Three Middle East Events of 2018

While they could be unconnected, the three exceptional news of 2018 collectively express the wind of changes.

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Khashoggi | Saudi Arabia

First, the journalist Jamal Khashoggi was killed in a fight in the Saudi consulate in Istanbul, as the Kingdom’s state TV reports, quoting an initial inquiry. Deputy intelligence chief Ahmad al-Assiri and Saud al-Qahtani, senior aide to Crown Prince Mohammed Bin Salman, were sacked over the affair; while detaining more than a dozen, it seemed too ugly act to be believed; how could an intelligence authority be stupid enough to do so, while world cameras and wall ears could inspect and trace all dark actions? This is connected, somehow, to an earlier action almost a year ago, when the Saudi Crown Prince Mohammed Bin Salman launched his bold campaign to raise money to fund the objectives of (his) Saudi Vision 2020; by forcing businessmen and princes to pay him.

Mo Salah | Egypt

For the whole 2018 year, the Egyptian soccer player Mohamed Salah has literally become the talk of the world with a list of the countless achievements of this global influencer. In Egypt, for five days a week, every week for three or four years, he was leaving his village and school at 9 am in the morning, to arrive at the training ground at 2pm or 2.30 pm in Cairo. Training was always at 3.30 pm or 4 pm. he would finish training at say 6 pm, then he would go home and arrive at 10 pm or 10.30 pm; this did not teach him football, but built his tough personality to become the Champions League Player of the Week three times, Champions League Goal of the Week x 2, Premier League Player of the Month x 3, PFA Player of the Month x 4, Liverpool’s Player of the Month x 7, Liverpool’s Goal of the Month x 6, Liverpool’s Player of the Season ,PFA Player of the Year, CAF African Footballer of the Year , Football Writer’s Association Footballer of the Year, BBC African Footballer of the Year, Arab Footballer of the Year,  EA Sports Premier League Player of the Season, and the Premier League Golden Boot award.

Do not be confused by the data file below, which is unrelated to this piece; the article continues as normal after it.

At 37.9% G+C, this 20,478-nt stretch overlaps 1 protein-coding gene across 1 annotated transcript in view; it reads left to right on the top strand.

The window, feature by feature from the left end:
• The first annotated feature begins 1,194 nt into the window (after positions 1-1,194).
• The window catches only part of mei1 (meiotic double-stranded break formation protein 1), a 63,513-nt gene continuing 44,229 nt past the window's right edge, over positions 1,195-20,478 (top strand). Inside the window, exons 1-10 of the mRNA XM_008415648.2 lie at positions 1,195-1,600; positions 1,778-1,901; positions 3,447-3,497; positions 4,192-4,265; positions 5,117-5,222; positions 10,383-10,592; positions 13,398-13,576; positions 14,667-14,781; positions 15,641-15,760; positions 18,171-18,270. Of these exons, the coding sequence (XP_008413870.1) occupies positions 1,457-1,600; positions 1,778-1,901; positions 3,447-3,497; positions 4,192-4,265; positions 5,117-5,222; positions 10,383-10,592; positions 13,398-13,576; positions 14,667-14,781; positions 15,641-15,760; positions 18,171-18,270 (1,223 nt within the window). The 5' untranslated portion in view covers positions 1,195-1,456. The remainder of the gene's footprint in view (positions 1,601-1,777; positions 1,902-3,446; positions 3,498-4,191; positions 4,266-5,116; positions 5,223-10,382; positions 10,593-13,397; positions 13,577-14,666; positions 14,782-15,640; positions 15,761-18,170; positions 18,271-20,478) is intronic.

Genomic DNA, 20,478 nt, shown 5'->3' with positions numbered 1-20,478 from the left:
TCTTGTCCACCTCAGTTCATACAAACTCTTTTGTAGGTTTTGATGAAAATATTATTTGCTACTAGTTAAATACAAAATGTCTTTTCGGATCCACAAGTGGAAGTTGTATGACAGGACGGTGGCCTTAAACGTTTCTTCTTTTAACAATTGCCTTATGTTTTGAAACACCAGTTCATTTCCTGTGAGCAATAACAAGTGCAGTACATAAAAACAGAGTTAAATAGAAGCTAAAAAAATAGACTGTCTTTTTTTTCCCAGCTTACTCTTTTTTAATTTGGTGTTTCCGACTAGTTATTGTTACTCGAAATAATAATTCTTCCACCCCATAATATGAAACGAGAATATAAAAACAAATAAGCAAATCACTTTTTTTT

Law of Gender Equality in Inheritance | Tunisia

For more than 14 centuries, Islamic Sharia used to allow men to inherit double what a woman would receive. In Islam, Ijtihad (reviewing and reinterpretation) is not employed where authentic texts (Qur’an and Hadith) as inheritance laws are detailed in Quran in a clear way. But Essebsi; Tunisia’s president proposed giving women equal inheritance rights in a clear challenge to Islamic law. The Tunisian cabinet- the first among Arab nations- has approved the law of gender equality in inheritance. The controversial law permits women and men to have an equal inheritance, contradicting the Qur’anic verse which states the share of women’s inheritance is half that of men’s. The law will also guarantee a freedom of choice between following the constitution or the Sharia Islamic law.

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